12 Oaks Update, Racing, Believe….

Hey everyone!  Hope you are enjoying the last few weeks of a GREAT summer!  First off, a HUGE thank you to all that have donated towards the 12 Oaks “Iron Journey” goal!  In only a month, we have raised $2,775!  What a GREAT start and many thanks from all of us at the 12 Oaks Foundation!  We have about $740 to go to our goal and we have about 6 weeks to get there. 

I stated in my first post that I am humbled to be racing for such a great cause, and that has been amplified 10X with the amount of support we have gotten.  Not just financially, but all the great and kind words everyone has left.  The sentiment has been unanimous, 12 Oaks is a wonderful cause worth supporting! 

Matt would be very proud.  Since my last post the race season has taken off!  First up for me was the Lake Zurich Triathlon and I wanted to put together a solid race and finish (this is where I crashed last year)!  Mission accomplished on this one.  I improved on the bike and run significantly over the first few races of the year.  I really felt like coming off the Madison 70.3 there was a surge in the fitness which was wonderful to see. 

Next up on the schedule was Steelhead 70.3.  I came into the day knowing that I had the “potential” to do something special.  The training had been going really well and the weather was going to be near perfect conditions.  I’ve raced here 2 other times, and both times the swim was cancelled.  Not this time!  We jumped in Lake Michigan and it had a very challenging chop.  I knew I just needed to swim smooth and strong throughout and I would be in a good spot starting the bike.  I was very happy with the swim and it seems as though I’m on track for Louisville there!

On the bike I had my best day ever.  I was strong from the gun and even holding back a bit.  I’ve been racing for 12 years and it is the little things that can help a breakthrough.  After Lake Zurich, my coach and I took a look at how I was riding.  I’ve always pedaled at a very high cadence (100+ rpm).  What we noticed by doing this is that my effort and heart rate would rise “artificially” and I was leaving some speed out on the course.  We made an adjustment to start riding at 90rpm.  It felt really weird at first and I needed to get my legs used to it.  But after a few weeks…the riding went to another level.  I was able to push harder while keeping the heart rate down.  It was a wonderful feeling after having about 5 years of bike “plateau.”  It just goes to show…all the little things add up.  And this added up to my highest wattage output ever for a 70.3 and an average speed of 23.5mph!  That was nearly one full mph faster than Lake Zurich…at double the distance!  Needless to say, I was pretty pumped to start the run!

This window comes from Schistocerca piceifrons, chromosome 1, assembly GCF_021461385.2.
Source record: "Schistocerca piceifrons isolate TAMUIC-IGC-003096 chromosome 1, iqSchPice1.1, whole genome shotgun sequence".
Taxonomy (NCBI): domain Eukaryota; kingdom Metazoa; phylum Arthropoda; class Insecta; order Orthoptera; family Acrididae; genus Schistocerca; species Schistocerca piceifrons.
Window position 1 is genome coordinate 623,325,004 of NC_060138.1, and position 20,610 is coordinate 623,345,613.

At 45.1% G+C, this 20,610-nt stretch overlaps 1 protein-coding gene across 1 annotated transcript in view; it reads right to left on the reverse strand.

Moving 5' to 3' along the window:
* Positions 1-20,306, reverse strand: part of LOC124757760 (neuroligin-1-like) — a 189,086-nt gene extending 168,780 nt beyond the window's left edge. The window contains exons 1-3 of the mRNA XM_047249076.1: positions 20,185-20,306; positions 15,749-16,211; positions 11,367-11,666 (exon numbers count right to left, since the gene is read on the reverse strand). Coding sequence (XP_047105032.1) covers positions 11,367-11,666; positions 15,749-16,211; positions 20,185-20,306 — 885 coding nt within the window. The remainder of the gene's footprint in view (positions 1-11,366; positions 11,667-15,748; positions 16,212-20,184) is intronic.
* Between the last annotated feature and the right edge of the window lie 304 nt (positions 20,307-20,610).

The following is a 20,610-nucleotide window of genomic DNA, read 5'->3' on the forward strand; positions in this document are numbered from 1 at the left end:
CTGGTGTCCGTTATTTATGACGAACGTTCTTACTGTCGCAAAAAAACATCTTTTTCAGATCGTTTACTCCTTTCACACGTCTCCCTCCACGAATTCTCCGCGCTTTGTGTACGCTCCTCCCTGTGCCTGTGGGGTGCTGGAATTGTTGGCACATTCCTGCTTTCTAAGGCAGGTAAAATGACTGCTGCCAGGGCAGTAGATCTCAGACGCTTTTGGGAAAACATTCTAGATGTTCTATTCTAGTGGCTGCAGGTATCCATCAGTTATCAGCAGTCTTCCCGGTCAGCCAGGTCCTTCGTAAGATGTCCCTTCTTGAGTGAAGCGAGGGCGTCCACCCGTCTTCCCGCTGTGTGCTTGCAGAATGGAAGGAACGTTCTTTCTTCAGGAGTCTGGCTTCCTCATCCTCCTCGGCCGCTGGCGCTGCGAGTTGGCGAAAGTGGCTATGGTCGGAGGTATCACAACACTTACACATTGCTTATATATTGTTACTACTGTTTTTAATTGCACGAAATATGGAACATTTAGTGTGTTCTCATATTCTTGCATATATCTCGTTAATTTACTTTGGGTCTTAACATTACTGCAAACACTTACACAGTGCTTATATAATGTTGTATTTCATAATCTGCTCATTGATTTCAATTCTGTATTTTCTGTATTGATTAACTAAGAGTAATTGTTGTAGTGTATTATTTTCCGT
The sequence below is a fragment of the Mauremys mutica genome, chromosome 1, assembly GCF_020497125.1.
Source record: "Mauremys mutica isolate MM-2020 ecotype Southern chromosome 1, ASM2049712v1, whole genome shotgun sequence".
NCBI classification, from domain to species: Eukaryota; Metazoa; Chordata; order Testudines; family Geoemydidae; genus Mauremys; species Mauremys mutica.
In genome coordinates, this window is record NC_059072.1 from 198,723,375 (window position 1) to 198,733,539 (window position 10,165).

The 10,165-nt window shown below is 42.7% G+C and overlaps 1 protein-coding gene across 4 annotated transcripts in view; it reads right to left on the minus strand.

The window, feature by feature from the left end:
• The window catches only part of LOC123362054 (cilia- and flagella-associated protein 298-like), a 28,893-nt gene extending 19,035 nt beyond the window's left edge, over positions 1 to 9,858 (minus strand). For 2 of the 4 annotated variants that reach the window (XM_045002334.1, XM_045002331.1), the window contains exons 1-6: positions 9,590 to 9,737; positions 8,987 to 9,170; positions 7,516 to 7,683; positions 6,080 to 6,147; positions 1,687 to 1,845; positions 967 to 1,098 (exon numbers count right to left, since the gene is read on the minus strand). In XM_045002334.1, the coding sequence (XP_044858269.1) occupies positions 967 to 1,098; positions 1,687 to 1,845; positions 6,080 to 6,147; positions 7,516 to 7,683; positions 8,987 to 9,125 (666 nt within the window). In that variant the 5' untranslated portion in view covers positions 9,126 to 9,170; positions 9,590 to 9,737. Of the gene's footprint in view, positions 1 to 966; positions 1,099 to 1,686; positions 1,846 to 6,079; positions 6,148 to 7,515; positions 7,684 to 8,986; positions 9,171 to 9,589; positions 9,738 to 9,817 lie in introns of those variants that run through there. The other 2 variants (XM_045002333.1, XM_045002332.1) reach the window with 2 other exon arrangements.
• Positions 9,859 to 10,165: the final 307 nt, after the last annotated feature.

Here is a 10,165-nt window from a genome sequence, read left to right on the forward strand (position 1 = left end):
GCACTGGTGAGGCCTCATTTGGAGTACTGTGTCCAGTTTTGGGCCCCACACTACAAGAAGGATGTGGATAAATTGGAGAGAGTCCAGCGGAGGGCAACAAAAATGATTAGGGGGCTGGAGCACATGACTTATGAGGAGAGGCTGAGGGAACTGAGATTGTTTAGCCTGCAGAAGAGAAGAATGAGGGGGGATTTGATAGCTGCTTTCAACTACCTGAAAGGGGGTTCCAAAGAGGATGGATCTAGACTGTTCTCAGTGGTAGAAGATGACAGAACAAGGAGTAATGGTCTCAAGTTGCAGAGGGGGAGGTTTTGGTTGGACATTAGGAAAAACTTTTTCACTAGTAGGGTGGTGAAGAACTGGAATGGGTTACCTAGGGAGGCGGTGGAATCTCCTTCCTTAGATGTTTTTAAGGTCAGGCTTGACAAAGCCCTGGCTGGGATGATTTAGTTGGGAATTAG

On the run, everything fell into place.  Again, keeping with the theme of working on the little things….I went to see Coach Leach (highly recommend!) in Chicago for a run gait analysis.  I was pleasantly surprised that my form was mostly very good.  But to no surprise, we made a few very minor tweaks and that set my run form, speed, and power onto another level.  So cool to see improvements at 38 years old J  I ran strong and with great form throughout the 13.1 miles and finished up averaging 6:59 per mile pace.  That was my best run average I’ve had after a Swim/Bike at this distance!

All that paid off in a podium finish and 3rd in my Age Group.  I was also lucky enough to Qualify for the Ironman 70.3 World Championships in South Africa next September!  So I guess you could say a little luck and a LOT of hard training made this a wonderful day.  In fact, it was a 9 minute personal best!

Now I’m into the last BIG training block before Ironman Louisville.  We have roughly 6 weeks to go, and 4 of that will be long and intense training.  I’m really looking forward to this last push.  Like I said above, things seem to be clicking right now.  For the first time since I signed up a year ago, I’m starting to BELIEVE.